Levi Strauss recorded better-than-expected revenue and profit in the second quarter, buoyed by accelerated omnichannel and eCommerce capabilities alongside consumer demand for refreshed wardrobes post-pandemic.
The apparel giant said Thursday (July 8) that its net revenues for the three months ending May 30 were $1.3 billion, up 156 percent versus the same period in 2020. eCommerce continued to grow, reaching 42 percent year-over-year growth; net revenues through all digital channels grew 75 percent.
Compared to 2019, eCommerce has grown by 71 percent, but still represents just 8 percent of Levi Strauss’s total revenues.
The U.S. was by far the company’s strongest market, CEO Chip Bergh noted, with growth of 4 percent versus the second quarter of 2019, prior to the pandemic. China also returned to growth that is comparable to 2019, he said, and although Europe’s economy has been slower to reopen because of recent outbreaks of COVID-19, “it’s clear that consumer demand remains strong.”
The company, which has a market value of $11 billion, has also grown its loyalty program, and the Levi Strauss app saw a 20 percent increase in downloads between the first and second quarters.
The bulk of the increased revenues and margins, the company said, were driven by a higher proportion of sales from direct-to-consumer (DTC) channels, as well as price increases that Levi Strauss implemented across all its channels.
Chief Financial Officer Harmit Singh said all the factors driving the company’s revenue growth “are structural and sustainable.”
“DTC sales, both brick-and-mortar and digital, have our highest gross margins,” Singh told investors and analysts. “And our strategies will drive DTC to a higher percentage of our total business in the years ahead.”
Another second-quarter highlight, Bergh said, was that Levi’s largest distribution center, in Henderson, Nevada, became the company’s first owned and operated facility to fulfill orders for eCommerce, retail and wholesale channels. Over time, the CEO said, the company plans to continue leveraging its own distribution centers, “which will drive more agility and inventory positioning, reduce lead times and accelerate expansion of eCommerce margins.”
‘A New Denim Cycle’
Bergh told investors and analysts that he’s confident Levi Strauss is “in the early innings of a new denim cycle” as the pre-pandemic casualization trend continues to drive an industry-wide resurgence in denim.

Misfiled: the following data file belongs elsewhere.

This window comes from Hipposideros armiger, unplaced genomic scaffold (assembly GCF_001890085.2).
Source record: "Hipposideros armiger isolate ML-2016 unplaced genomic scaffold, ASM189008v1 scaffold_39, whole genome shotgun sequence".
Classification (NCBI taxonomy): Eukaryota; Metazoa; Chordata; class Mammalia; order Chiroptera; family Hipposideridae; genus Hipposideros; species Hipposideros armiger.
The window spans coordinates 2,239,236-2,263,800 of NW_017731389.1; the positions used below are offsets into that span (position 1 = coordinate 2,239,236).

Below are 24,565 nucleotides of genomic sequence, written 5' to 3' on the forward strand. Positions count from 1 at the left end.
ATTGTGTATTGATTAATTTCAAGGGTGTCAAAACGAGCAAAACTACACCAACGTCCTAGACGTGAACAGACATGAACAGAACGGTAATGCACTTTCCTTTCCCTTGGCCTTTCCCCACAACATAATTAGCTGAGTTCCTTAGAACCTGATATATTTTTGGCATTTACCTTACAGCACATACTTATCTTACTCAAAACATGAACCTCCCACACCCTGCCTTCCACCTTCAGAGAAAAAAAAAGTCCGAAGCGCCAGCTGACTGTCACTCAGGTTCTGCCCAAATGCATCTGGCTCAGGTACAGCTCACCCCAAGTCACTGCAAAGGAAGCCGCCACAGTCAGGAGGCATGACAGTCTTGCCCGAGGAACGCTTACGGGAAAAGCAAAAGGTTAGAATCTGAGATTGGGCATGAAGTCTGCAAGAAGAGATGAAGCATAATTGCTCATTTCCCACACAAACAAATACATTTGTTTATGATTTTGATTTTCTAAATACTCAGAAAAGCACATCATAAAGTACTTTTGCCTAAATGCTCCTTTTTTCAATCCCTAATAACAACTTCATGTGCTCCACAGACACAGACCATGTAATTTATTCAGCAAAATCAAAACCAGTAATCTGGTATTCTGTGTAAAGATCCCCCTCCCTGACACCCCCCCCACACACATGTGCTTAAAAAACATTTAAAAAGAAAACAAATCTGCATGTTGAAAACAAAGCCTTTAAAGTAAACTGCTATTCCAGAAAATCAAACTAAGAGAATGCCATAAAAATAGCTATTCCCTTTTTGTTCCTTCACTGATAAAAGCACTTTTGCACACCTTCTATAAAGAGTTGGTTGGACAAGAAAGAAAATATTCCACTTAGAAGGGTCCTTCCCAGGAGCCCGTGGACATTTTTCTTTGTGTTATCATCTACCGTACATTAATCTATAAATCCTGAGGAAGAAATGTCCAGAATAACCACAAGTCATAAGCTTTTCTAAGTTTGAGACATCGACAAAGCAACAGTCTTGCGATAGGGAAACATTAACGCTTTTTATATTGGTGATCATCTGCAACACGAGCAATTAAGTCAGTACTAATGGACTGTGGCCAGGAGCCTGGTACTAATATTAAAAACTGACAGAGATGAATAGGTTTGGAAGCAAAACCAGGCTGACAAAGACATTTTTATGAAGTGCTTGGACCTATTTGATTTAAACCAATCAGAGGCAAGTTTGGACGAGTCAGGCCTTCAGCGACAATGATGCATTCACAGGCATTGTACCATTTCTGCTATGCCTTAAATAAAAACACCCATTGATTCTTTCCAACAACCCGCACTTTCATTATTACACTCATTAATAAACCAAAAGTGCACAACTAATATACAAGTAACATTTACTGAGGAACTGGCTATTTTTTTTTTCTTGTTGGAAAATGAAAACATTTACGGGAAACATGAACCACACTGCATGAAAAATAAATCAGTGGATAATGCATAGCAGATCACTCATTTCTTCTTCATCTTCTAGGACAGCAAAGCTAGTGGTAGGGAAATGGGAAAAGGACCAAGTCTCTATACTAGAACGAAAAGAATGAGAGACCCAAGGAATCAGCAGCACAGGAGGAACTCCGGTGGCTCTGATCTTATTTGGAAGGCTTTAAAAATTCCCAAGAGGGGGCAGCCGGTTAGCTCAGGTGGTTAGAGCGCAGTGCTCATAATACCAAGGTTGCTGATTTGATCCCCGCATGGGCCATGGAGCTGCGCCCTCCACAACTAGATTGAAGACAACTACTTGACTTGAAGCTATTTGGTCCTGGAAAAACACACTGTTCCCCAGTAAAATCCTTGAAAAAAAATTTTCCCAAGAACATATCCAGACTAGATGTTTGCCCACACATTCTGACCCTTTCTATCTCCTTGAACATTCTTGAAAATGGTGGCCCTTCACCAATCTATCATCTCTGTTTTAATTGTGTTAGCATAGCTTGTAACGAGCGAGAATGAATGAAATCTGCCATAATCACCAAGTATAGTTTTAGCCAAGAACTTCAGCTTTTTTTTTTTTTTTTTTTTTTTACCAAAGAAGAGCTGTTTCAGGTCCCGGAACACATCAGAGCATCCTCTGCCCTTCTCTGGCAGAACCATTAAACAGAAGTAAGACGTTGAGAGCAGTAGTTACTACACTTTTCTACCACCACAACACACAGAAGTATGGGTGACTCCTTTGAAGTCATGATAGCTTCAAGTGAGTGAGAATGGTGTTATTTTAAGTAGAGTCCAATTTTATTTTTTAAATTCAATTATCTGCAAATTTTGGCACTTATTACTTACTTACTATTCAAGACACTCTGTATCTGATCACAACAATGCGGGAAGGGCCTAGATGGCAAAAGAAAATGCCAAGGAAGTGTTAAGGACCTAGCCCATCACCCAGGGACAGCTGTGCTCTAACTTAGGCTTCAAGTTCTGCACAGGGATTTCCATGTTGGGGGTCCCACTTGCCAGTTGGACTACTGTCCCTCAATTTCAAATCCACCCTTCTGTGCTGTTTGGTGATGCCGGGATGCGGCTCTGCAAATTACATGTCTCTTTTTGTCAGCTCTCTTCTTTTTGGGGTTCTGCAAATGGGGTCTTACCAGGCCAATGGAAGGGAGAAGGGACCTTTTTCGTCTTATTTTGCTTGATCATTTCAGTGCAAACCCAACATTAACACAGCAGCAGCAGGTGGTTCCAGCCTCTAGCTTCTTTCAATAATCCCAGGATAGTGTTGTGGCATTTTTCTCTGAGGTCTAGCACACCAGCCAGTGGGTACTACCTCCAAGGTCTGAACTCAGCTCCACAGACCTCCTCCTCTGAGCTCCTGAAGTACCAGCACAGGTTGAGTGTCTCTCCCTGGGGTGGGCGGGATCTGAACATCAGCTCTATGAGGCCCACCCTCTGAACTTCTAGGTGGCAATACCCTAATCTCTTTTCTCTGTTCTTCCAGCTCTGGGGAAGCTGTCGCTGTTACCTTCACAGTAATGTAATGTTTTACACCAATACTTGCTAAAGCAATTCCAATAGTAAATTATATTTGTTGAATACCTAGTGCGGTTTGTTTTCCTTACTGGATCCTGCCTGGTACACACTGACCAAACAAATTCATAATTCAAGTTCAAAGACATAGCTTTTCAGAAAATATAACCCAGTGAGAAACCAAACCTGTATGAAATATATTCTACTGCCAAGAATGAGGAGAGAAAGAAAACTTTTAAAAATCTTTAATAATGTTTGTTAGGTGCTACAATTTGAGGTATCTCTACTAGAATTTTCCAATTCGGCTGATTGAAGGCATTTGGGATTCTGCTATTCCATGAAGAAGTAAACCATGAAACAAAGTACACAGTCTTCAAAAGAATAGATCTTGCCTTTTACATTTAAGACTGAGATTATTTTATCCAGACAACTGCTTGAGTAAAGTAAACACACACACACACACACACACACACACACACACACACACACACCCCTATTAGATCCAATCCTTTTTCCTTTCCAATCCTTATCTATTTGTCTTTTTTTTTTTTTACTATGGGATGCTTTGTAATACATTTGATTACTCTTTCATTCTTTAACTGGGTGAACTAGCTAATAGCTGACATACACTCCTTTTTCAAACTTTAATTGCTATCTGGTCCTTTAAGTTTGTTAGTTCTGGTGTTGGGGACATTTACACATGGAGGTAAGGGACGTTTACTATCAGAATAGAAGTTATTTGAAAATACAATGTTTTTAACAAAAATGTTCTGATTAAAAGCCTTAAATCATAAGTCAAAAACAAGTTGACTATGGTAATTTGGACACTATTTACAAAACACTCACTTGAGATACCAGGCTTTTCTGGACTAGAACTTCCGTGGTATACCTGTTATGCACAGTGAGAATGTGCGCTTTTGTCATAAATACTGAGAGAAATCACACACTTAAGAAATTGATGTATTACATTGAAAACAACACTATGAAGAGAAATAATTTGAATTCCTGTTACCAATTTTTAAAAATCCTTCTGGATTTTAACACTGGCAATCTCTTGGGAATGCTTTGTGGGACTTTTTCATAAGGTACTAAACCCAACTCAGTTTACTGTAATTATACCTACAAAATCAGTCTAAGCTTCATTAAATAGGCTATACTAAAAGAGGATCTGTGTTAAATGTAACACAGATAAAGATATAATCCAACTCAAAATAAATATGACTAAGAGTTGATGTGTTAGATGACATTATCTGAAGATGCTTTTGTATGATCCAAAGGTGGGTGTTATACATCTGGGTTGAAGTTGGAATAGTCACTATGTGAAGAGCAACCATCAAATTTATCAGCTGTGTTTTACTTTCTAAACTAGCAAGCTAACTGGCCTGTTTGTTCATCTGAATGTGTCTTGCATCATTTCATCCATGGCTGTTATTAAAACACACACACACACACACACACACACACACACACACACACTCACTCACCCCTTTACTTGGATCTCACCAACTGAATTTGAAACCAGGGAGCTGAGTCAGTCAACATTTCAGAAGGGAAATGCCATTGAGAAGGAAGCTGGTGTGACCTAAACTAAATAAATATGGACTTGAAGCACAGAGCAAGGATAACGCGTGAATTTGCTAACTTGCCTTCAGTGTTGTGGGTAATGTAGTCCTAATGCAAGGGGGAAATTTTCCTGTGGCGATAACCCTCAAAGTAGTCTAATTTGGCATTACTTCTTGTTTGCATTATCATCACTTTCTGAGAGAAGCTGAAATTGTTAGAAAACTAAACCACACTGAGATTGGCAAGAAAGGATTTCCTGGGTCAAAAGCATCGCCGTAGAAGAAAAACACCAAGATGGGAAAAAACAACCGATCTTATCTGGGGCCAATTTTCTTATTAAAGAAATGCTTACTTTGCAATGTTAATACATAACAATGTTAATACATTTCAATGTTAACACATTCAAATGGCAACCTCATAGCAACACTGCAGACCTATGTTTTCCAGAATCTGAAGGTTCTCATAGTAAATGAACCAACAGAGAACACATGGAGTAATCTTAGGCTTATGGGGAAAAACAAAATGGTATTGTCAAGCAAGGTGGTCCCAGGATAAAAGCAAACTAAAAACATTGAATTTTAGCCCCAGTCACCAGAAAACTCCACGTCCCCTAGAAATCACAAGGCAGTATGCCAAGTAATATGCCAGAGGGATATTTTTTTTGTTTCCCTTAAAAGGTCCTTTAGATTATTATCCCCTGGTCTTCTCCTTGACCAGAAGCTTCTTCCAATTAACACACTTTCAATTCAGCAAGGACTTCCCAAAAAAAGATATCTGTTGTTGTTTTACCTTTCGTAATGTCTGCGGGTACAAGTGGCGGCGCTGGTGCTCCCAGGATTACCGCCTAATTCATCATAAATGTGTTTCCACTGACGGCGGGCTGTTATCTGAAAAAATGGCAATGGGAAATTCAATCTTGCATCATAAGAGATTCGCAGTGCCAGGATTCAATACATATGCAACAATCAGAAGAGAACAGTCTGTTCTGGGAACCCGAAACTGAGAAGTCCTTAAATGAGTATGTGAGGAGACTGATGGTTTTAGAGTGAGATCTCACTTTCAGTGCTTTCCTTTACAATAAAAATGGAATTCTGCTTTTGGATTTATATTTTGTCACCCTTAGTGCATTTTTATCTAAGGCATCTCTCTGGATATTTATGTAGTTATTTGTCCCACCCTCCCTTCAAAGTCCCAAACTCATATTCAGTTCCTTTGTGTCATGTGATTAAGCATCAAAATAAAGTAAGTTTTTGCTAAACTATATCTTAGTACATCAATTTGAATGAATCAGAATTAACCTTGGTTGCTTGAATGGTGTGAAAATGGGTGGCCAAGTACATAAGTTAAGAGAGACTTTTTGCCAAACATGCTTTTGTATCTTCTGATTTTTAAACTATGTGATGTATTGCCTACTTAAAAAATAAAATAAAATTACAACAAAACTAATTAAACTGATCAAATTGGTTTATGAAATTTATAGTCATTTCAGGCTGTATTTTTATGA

“As the pandemic fog lifts and more people get vaccinated to return to social activities, as lockdowns lift, people are now starting to go back to the office in many parts of the world,” he said. “All of this creates a new wardrobe opportunity.”
Additionally, Bergh noted, approximately 35 percent of U.S. consumers changed waist sizes during the pandemic.
“Some of it is up and some of it is down, but either way, it creates another reason for people to go out and update their wardrobe.”
In particular, Levi Strauss has seen its first baggy-fit jeans, which were introduced prior to the pandemic but took hold as people sought comfort during lockdowns. Looser, baggier fits were almost half of both men’s and women’s sales for the company in the second quarter.
“And, you know, as bottoms silhouette changes, it also has an impact on tops, it has an impact on footwear, and it really does present an opportunity to update people’s wardrobes broadly beyond just the denim bottoms,” Bergh said.
Bergh said the 170-year-old San Francisco-based company is also beginning to use artificial intelligence (AI) to forecast initial demand for each season, which, when scaled, will enable more precise inventory management, lead to fewer markdowns and clearance, and prevent waste. This work is in addition to Levi’s ongoing work with AI on pricing and promotions, something other retailers are also utilizing as inflation remains high.
Additionally, Levi’s now accepts PayPal and Venmo in all U.S. stores in an attempt to extend the company’s reach, Bergh said, especially to Generation Z consumers. According to PYMNTS Connected Economy research, 62 of highly connected consumers use PayPal in their mix of payment methods, whereas 32 percent of lightly connected consumers do so.
Despite labor shortages and supply chain woes that threaten to disrupt the back-to-school shopping season — one of the biggest shopping events of the year — Bergh said Levi Strauss is well positioned.
Though the company has seen some impacts from supply chain disruptions, he said the impact was limited to about half a point of growth for the second quarter, or around $8 million.
“Our expectation for the second half is there will continue to be challenges,” he said, but the company plans to begin air-freighting more and it is now shipping most of its products into the U.S. through the East Coast, with the delays built into lead time.
“So we’re fully expecting that we’re going to be able to manage the back-to-school volume as that comes upon us, and holiday as well,” Bergh said.
In advance of back-to-school, the CEO said Levi Strauss is also expanding its Red Tab label partnership with Target to 500 additional stores, bringing the total distribution of the Red Tab label to 800 locations.